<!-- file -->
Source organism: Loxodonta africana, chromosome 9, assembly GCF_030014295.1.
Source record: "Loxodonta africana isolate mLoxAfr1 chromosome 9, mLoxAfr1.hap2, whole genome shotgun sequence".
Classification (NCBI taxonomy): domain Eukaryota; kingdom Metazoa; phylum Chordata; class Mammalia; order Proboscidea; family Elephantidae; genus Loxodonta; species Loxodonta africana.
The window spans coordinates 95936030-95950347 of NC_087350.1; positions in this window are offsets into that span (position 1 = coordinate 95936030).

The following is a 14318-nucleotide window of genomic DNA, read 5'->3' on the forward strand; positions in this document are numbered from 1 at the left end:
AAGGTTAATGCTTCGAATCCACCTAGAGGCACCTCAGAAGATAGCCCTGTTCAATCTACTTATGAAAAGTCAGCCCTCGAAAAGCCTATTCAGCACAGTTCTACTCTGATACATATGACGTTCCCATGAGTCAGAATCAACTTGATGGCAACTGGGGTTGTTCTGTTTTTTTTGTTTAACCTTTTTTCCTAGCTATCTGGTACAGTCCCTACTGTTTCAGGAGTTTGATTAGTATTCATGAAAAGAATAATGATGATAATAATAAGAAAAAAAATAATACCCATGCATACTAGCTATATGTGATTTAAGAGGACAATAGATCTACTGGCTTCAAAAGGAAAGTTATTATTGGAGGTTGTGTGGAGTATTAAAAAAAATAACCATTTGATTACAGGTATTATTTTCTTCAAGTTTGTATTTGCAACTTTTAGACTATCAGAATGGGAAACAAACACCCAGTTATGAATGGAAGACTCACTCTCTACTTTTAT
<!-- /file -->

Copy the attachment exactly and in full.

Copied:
Source organism: Loxodonta africana, chromosome 9, assembly GCF_030014295.1.
Source record: "Loxodonta africana isolate mLoxAfr1 chromosome 9, mLoxAfr1.hap2, whole genome shotgun sequence".
Classification (NCBI taxonomy): domain Eukaryota; kingdom Metazoa; phylum Chordata; class Mammalia; order Proboscidea; family Elephantidae; genus Loxodonta; species Loxodonta africana.
The window spans coordinates 95936030-95950347 of NC_087350.1; positions in this window are offsets into that span (position 1 = coordinate 95936030).

The following is a 14318-nucleotide window of genomic DNA, read 5'->3' on the forward strand; positions in this document are numbered from 1 at the left end:
AAGGTTAATGCTTCGAATCCACCTAGAGGCACCTCAGAAGATAGCCCTGTTCAATCTACTTATGAAAAGTCAGCCCTCGAAAAGCCTATTCAGCACAGTTCTACTCTGATACATATGACGTTCCCATGAGTCAGAATCAACTTGATGGCAACTGGGGTTGTTCTGTTTTTTTTGTTTAACCTTTTTTCCTAGCTATCTGGTACAGTCCCTACTGTTTCAGGAGTTTGATTAGTATTCATGAAAAGAATAATGATGATAATAATAAGAAAAAAAATAATACCCATGCATACTAGCTATATGTGATTTAAGAGGACAATAGATCTACTGGCTTCAAAAGGAAAGTTATTATTGGAGGTTGTGTGGAGTATTAAAAAAAATAACCATTTGATTACAGGTATTATTTTCTTCAAGTTTGTATTTGCAACTTTTAGACTATCAGAATGGGAAACAAACACCCAGTTATGAATGGAAGACTCACTCTCTACTTTTAT